Friday, February 28, 2014

Tibetan Folk Tales: How the Raven Saved the Hunter

In this folktale, the raven pays a terrible price for the poor man's foolishness! You can find a similar motif of a bird (in this case, an eagle) saving a man from drinking poison in this Aesop's fable: The Snake, The Eagle, and The Farmer.

Explore: Compare these other stories about animal helpers: The Ingratitude of Man and The Man and the Monkeys.

[notes by LKG]

This story is part of the Tibetan Folktales unit. Story source: Tibetan Folk Tales by A.L. Shelton with illustrations by Mildred Bryant (1925).


How the Raven Saved the Hunter 

For a foolish official to speak skillful words is as difficult as for lightning to split a lump of bronze.
Tibetan Proverb.

ONCE upon a time there was a very poor man, with nothing much to eat and very little to wear, who made his living by hunting. One day he went out to hunt and traveled and traveled up hill and down. At last he came to the top of a mountain, hungry, tired and thirsty, as he had had nothing to eat all day. He stood still a few minutes thinking and wondering what he would do.

Looking around he saw a valley far below with a cold stream of water flowing through it. Starting down, he made him a cup of a leaf as he went, came to the stream, dipped his leaf full and started to drink it. Just as he was ready to swallow it a big raven flew by and with his wing struck the cup from his hands. The hunter thought it was an accident, so dipped another drink, when the old raven knocked it from his hand again.

Then he began to be angry at the bird, when he dipped the third time and the raven knocked this out of his hand. He said angrily, "All right, I'll fix you," drew his bow and shot the raven dead.

When the bird was dead the man began to wonder why he didn't want him to drink the water. "Perhaps I had better not drink now, but I'll go to the head of the stream and see where the water comes from." He went a short distance and found that the stream issued from the mouth of a great snake, and looking along the banks he saw many skeletons of birds and animals that had been drinking the water. Then he grieved greatly because he had killed the raven that had tried to save his life.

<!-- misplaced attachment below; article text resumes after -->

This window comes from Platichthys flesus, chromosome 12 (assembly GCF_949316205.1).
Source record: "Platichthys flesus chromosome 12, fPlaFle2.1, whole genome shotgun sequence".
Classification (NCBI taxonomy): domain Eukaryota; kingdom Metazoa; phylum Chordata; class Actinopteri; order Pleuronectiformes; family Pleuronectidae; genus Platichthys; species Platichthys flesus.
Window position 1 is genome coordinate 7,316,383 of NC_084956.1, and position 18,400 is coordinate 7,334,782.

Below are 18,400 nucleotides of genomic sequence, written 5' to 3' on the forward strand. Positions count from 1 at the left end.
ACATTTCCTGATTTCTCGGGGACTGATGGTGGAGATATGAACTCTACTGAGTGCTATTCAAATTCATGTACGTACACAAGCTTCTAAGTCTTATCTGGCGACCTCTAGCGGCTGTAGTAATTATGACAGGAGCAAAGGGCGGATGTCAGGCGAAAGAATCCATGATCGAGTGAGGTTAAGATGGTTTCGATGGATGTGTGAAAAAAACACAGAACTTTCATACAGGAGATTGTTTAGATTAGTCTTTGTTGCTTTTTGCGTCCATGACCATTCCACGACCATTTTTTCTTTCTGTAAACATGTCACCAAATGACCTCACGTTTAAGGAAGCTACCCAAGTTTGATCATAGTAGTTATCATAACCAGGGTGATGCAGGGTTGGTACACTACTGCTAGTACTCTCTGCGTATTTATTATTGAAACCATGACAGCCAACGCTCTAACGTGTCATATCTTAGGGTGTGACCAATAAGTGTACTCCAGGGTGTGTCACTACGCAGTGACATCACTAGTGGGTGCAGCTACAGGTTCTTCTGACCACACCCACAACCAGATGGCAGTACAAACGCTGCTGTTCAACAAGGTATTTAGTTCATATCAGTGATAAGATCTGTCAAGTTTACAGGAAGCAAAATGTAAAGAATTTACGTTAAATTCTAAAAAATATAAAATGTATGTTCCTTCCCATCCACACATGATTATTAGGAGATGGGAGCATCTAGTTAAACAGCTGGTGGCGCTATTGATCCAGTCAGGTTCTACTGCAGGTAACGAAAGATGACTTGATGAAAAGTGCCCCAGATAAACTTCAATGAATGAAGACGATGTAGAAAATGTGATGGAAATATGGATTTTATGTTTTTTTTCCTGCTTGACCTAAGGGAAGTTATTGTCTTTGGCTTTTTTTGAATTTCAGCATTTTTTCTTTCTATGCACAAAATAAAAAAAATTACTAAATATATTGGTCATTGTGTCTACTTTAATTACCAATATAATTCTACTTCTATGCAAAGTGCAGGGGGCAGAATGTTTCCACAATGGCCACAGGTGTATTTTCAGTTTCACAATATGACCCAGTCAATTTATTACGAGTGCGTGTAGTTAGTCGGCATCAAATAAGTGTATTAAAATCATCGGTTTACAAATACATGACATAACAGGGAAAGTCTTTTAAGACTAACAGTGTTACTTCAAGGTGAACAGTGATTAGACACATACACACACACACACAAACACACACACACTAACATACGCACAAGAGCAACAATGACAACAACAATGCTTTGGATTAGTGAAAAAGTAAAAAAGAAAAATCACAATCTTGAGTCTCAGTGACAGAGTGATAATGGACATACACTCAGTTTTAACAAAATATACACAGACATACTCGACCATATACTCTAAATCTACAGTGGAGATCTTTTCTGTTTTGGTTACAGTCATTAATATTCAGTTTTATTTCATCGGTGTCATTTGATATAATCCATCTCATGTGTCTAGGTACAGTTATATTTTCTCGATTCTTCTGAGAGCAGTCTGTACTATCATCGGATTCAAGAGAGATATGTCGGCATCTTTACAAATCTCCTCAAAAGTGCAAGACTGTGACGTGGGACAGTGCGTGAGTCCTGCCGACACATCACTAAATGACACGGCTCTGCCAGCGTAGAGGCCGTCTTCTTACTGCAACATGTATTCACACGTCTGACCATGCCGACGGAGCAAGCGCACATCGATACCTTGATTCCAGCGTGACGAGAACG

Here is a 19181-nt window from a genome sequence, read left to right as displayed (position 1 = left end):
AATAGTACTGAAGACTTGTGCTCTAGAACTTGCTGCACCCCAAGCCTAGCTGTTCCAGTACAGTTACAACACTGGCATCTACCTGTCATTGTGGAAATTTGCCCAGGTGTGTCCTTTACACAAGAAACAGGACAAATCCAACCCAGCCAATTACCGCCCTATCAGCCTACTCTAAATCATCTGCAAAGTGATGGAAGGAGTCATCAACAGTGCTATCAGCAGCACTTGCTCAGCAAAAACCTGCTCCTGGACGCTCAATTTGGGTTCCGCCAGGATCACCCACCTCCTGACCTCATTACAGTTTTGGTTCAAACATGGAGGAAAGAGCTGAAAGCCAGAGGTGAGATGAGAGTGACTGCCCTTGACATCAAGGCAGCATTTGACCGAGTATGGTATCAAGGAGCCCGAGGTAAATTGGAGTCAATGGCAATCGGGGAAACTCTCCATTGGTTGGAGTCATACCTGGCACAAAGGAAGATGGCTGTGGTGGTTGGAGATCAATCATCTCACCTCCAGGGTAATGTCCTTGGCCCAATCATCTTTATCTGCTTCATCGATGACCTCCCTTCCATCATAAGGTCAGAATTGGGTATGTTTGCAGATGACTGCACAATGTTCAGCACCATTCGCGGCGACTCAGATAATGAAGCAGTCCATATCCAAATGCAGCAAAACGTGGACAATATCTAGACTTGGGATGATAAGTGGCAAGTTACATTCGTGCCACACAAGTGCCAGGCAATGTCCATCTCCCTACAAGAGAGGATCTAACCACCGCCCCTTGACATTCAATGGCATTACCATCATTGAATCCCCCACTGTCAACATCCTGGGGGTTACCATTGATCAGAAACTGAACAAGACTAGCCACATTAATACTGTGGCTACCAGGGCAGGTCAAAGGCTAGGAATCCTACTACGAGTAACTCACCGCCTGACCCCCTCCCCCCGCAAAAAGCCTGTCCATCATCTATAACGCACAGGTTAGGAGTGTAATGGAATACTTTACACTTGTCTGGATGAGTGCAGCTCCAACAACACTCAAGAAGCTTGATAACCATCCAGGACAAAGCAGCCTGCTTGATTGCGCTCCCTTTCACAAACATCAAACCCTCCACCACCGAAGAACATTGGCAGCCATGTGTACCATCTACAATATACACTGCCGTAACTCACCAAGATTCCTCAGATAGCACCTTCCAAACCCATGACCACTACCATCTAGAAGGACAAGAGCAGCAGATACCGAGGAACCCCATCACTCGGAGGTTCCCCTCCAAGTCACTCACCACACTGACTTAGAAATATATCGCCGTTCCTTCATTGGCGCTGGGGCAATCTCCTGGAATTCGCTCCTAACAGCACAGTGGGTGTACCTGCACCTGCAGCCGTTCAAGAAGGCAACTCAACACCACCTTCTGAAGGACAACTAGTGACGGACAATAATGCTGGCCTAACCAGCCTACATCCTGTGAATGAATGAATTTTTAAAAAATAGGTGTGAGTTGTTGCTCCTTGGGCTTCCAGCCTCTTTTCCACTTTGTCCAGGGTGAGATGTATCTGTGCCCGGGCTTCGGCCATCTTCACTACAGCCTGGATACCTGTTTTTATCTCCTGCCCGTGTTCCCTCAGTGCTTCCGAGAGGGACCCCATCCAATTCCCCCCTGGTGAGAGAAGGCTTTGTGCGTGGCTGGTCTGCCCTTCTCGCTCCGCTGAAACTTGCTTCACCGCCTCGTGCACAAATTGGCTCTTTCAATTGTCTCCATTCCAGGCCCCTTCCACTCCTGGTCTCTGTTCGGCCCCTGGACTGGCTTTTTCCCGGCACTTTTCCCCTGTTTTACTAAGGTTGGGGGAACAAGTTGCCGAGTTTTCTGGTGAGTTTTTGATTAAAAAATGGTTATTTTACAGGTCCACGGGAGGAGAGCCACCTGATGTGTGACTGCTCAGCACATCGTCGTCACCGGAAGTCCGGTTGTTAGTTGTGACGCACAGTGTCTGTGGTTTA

(300 words)

2 comments:

  1. This is almost exactly like a story from the Bidpai unit

    The King, the Falcon, and the Drinking-Cup

    Story source: The Tortoise and the Geese and Other Fables of Bidpai by Maude Barrows Dutton, with illustrations by E. Boyd Smith, 1908.

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    Replies
    1. Yes! The tales from India were well known in Tibet, and there is a book translated by Ralston on the tales of India in Tibet; great stuff!
      Title: Tibetan Tales Derived from Indian Sources
      Author: Anton Schiefner
      Translator: W. R. S. Ralston
      Year: 1906
      Online at Internet Archive.

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